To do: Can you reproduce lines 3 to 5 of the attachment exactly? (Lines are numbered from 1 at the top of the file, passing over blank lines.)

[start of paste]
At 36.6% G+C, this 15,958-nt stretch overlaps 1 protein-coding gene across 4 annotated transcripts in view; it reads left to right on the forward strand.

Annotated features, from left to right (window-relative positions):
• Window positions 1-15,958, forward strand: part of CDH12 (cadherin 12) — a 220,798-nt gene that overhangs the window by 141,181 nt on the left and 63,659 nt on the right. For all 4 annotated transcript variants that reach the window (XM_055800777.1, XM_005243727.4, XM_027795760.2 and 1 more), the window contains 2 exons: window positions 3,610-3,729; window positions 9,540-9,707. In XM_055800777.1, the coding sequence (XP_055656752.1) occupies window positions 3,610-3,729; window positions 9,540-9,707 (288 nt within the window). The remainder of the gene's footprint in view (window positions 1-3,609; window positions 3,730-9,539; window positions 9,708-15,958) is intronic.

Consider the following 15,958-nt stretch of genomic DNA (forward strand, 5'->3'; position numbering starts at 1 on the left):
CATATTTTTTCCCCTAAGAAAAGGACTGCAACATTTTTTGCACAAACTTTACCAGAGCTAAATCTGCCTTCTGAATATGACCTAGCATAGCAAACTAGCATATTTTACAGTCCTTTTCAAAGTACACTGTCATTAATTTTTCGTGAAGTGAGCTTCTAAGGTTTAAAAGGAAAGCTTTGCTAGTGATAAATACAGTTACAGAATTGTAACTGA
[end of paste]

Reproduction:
• Window positions 1-15,958, forward strand: part of CDH12 (cadherin 12) — a 220,798-nt gene that overhangs the window by 141,181 nt on the left and 63,659 nt on the right. For all 4 annotated transcript variants that reach the window (XM_055800777.1, XM_005243727.4, XM_027795760.2 and 1 more), the window contains 2 exons: window positions 3,610-3,729; window positions 9,540-9,707. In XM_055800777.1, the coding sequence (XP_055656752.1) occupies window positions 3,610-3,729; window positions 9,540-9,707 (288 nt within the window). The remainder of the gene's footprint in view (window positions 1-3,609; window positions 3,730-9,539; window positions 9,708-15,958) is intronic.

Consider the following 15,958-nt stretch of genomic DNA (forward strand, 5'->3'; position numbering starts at 1 on the left):
CATATTTTTTCCCCTAAGAAAAGGACTGCAACATTTTTTGCACAAACTTTACCAGAGCTAAATCTGCCTTCTGAATATGACCTAGCATAGCAAACTAGCATATTTTACAGTCCTTTTCAAAGTACACTGTCATTAATTTTTCGTGAAGTGAGCTTCTAAGGTTTAAAAGGAAAGCTTTGCTAGTGATAAATACAGTTACAGAATTGTAACTGA